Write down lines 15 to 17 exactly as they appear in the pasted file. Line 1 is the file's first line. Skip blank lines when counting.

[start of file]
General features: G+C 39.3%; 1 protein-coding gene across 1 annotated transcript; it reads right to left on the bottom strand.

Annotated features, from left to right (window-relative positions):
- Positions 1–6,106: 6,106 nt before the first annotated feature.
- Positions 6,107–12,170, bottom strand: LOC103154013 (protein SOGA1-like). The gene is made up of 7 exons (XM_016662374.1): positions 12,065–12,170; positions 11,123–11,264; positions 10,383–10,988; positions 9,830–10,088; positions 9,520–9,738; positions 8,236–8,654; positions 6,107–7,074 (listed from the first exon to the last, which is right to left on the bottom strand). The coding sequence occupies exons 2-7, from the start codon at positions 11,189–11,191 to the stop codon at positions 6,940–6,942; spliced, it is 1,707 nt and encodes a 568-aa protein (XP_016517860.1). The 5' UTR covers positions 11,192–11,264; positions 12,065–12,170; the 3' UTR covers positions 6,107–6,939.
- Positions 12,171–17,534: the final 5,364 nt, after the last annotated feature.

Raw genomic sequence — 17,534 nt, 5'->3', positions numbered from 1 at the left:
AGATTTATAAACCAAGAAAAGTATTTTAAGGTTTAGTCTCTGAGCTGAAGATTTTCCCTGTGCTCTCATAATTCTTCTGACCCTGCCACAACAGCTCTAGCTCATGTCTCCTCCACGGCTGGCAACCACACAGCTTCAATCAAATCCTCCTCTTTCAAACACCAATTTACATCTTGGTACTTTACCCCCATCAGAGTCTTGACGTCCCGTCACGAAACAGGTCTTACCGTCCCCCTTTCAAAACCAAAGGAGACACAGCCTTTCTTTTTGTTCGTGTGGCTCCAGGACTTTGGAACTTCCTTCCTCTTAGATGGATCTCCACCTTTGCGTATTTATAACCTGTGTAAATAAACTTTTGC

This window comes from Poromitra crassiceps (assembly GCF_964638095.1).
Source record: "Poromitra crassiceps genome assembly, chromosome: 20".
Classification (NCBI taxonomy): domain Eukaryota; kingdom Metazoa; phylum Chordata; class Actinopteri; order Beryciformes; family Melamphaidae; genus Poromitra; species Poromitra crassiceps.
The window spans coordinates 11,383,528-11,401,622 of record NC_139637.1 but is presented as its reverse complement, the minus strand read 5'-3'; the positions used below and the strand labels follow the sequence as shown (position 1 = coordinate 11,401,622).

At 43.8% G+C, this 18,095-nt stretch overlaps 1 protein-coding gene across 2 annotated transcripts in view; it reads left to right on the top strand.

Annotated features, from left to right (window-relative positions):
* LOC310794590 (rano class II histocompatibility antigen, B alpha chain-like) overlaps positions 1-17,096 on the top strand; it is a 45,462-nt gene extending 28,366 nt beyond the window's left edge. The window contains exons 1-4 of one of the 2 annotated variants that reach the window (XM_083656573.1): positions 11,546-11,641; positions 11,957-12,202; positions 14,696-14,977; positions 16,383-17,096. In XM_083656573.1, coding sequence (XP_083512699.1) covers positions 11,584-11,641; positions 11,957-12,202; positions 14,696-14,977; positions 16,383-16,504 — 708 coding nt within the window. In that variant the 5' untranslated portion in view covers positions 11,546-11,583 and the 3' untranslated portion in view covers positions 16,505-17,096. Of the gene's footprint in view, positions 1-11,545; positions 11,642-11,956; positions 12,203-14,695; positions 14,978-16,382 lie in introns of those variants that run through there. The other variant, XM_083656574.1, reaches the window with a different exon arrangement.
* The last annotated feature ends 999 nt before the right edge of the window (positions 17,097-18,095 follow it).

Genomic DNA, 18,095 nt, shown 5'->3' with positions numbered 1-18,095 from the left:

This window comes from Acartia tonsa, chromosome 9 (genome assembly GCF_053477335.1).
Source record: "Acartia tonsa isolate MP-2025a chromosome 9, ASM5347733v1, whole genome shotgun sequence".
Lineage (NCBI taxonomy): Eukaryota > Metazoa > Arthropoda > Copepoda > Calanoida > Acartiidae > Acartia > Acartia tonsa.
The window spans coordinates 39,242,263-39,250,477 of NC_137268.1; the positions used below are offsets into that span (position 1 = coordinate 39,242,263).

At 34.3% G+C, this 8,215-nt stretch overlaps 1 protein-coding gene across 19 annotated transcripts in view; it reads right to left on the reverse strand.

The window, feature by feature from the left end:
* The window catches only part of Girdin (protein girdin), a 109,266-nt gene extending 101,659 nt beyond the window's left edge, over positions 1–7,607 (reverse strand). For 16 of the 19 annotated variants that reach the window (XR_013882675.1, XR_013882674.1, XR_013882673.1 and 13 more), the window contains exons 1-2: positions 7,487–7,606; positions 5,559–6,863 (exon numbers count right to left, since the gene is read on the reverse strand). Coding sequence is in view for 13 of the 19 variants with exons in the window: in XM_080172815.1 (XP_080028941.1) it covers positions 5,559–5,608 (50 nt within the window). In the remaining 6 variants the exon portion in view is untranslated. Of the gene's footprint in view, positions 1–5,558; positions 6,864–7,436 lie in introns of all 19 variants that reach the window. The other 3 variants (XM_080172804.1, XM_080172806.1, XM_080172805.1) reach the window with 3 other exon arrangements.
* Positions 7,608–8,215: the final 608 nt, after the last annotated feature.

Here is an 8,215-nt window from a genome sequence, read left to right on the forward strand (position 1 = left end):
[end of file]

* The last annotated feature ends 999 nt before the right edge of the window (positions 17,097-18,095 follow it).

Genomic DNA, 18,095 nt, shown 5'->3' with positions numbered 1-18,095 from the left:

This window comes from Acartia tonsa, chromosome 9 (genome assembly GCF_053477335.1).